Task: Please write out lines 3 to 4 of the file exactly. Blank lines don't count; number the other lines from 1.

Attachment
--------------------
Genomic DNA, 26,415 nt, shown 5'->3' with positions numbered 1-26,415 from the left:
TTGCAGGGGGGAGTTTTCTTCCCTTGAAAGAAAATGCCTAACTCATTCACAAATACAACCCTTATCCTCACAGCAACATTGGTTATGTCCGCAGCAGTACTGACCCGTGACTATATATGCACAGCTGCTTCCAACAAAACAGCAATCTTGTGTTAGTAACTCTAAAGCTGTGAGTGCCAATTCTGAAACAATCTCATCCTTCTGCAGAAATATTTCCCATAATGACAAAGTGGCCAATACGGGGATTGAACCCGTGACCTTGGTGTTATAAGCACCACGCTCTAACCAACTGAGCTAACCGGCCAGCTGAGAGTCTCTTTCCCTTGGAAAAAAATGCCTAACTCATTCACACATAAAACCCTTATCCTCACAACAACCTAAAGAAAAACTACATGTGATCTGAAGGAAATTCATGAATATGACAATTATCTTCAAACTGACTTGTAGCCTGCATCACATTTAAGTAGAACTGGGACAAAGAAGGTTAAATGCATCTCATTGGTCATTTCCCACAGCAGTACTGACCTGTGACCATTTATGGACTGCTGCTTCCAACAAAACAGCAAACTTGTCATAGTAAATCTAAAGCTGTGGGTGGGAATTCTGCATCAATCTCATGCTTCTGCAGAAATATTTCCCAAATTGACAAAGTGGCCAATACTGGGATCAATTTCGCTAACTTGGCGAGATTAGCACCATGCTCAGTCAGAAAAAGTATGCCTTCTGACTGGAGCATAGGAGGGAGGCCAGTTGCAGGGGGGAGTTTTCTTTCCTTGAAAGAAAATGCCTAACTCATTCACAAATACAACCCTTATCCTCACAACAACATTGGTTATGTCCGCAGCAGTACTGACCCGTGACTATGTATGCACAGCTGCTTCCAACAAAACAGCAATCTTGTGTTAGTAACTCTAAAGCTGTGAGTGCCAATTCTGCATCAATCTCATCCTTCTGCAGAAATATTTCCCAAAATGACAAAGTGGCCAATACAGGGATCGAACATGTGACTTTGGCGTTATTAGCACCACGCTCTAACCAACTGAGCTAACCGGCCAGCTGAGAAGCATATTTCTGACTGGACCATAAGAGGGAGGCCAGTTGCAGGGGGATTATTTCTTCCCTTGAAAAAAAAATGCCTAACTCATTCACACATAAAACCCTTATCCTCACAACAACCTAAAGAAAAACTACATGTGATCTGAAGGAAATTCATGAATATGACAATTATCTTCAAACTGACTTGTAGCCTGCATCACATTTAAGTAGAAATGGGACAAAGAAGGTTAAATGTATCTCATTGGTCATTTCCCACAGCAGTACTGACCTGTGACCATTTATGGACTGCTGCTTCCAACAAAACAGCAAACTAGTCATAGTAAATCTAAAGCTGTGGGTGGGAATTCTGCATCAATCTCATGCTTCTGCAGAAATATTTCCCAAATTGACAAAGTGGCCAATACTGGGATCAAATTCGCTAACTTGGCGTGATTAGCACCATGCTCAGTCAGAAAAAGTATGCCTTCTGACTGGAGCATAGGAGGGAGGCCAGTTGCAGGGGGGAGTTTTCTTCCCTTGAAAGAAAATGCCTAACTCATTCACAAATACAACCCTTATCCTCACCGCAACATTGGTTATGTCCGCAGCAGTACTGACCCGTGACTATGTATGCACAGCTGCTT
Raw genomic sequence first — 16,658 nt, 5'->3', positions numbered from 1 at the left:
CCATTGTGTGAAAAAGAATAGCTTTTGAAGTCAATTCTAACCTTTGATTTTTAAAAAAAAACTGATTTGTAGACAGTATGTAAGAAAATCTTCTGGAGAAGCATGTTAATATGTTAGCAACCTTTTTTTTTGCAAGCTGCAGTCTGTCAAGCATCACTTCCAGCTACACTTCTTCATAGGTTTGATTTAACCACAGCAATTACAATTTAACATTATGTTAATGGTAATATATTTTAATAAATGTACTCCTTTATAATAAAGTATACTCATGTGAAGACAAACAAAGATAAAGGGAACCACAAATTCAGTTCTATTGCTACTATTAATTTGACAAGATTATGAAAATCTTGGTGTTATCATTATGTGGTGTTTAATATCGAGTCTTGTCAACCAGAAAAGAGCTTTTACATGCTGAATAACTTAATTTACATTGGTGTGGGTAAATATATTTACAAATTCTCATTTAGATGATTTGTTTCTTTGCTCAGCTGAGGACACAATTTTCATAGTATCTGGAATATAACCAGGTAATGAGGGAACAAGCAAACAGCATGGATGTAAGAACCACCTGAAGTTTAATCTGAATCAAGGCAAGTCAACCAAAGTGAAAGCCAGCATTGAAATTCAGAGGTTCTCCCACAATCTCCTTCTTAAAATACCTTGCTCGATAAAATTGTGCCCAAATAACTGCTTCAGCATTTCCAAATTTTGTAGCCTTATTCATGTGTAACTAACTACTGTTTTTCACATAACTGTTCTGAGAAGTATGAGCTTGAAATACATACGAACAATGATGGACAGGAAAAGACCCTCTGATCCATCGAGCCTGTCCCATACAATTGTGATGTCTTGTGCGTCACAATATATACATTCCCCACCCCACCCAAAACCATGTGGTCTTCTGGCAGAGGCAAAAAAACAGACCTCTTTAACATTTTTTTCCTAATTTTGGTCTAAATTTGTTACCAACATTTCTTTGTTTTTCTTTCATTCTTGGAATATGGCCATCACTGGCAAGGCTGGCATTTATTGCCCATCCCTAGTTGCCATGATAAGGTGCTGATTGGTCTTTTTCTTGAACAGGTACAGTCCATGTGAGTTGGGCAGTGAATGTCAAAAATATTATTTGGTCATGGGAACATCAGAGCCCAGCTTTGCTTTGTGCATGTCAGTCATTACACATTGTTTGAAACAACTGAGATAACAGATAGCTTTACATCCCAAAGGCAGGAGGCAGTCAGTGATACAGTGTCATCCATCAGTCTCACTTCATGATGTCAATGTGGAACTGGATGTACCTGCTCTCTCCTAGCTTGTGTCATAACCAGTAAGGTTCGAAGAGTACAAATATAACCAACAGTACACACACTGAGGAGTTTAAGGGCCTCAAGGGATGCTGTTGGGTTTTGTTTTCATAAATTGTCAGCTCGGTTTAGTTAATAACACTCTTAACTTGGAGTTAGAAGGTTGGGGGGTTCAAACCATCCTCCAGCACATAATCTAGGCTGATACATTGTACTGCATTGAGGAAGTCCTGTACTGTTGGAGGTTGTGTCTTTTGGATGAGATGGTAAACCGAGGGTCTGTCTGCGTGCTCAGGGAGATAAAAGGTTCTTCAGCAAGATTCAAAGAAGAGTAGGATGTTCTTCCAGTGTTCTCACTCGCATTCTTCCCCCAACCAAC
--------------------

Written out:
Raw genomic sequence first — 16,658 nt, 5'->3', positions numbered from 1 at the left:
CCATTGTGTGAAAAAGAATAGCTTTTGAAGTCAATTCTAACCTTTGATTTTTAAAAAAAAACTGATTTGTAGACAGTATGTAAGAAAATCTTCTGGAGAAGCATGTTAATATGTTAGCAACCTTTTTTTTTGCAAGCTGCAGTCTGTCAAGCATCACTTCCAGCTACACTTCTTCATAGGTTTGATTTAACCACAGCAATTACAATTTAACATTATGTTAATGGTAATATATTTTAATAAATGTACTCCTTTATAATAAAGTATACTCATGTGAAGACAAACAAAGATAAAGGGAACCACAAATTCAGTTCTATTGCTACTATTAATTTGACAAGATTATGAAAATCTTGGTGTTATCATTATGTGGTGTTTAATATCGAGTCTTGTCAACCAGAAAAGAGCTTTTACATGCTGAATAACTTAATTTACATTGGTGTGGGTAAATATATTTACAAATTCTCATTTAGATGATTTGTTTCTTTGCTCAGCTGAGGACACAATTTTCATAGTATCTGGAATATAACCAGGTAATGAGGGAACAAGCAAACAGCATGGATGTAAGAACCACCTGAAGTTTAATCTGAATCAAGGCAAGTCAACCAAAGTGAAAGCCAGCATTGAAATTCAGAGGTTCTCCCACAATCTCCTTCTTAAAATACCTTGCTCGATAAAATTGTGCCCAAATAACTGCTTCAGCATTTCCAAATTTTGTAGCCTTATTCATGTGTAACTAACTACTGTTTTTCACATAACTGTTCTGAGAAGTATGAGCTTGAAATACATACGAACAATGATGGACAGGAAAAGACCCTCTGATCCATCGAGCCTGTCCCATACAATTGTGATGTCTTGTGCGTCACAATATATACATTCCCCACCCCACCCAAAACCATGTGGTCTTCTGGCAGAGGCAAAAAAACAGACCTCTTTAACATTTTTTTCCTAATTTTGGTCTAAATTTGTTACCAACATTTCTTTGTTTTTCTTTCATTCTTGGAATATGGCCATCACTGGCAAGGCTGGCATTTATTGCCCATCCCTAGTTGCCATGATAAGGTGCTGATTGGTCTTTTTCTTGAACAGGTACAGTCCATGTGAGTTGGGCAGTGAATGTCAAAAATATTATTTGGTCATGGGAACATCAGAGCCCAGCTTTGCTTTGTGCATGTCAGTCATTACACATTGTTTGAAACAACTGAGATAACAGATAGCTTTACATCCCAAAGGCAGGAGGCAGTCAGTGATACAGTGTCATCCATCAGTCTCACTTCATGATGTCAATGTGGAACTGGATGTACCTGCTCTCTCCTAGCTTGTGTCATAACCAGTAAGGTTCGAAGAGTACAAATATAACCAACAGTACACACACTGAGGAGTTTAAGGGCCTCAAGGGATGCTGTTGGGTTTTGTTTTCATAAATTGTCAGCTCGGTTTAGTTAATAACACTCTTAACTTGGAGTTAGAAGGTTGGGGGGTTCAAACCATCCTCCAGCACATAATCTAGGCTGATACATTGTACTGCATTGAGGAAGTCCTGTACTGTTGGAGGTTGTGTCTTTTGGATGAGATGGTAAACCGAGGGTCTGTCTGCGTGCTCAGGGAGATAAAAGGTTCTTCAGCAAGATTCAAAGAAGAGTAGGATGTTCTTCCAGTGTTCTCACTCGCATTCTTCCCCCAACCAAC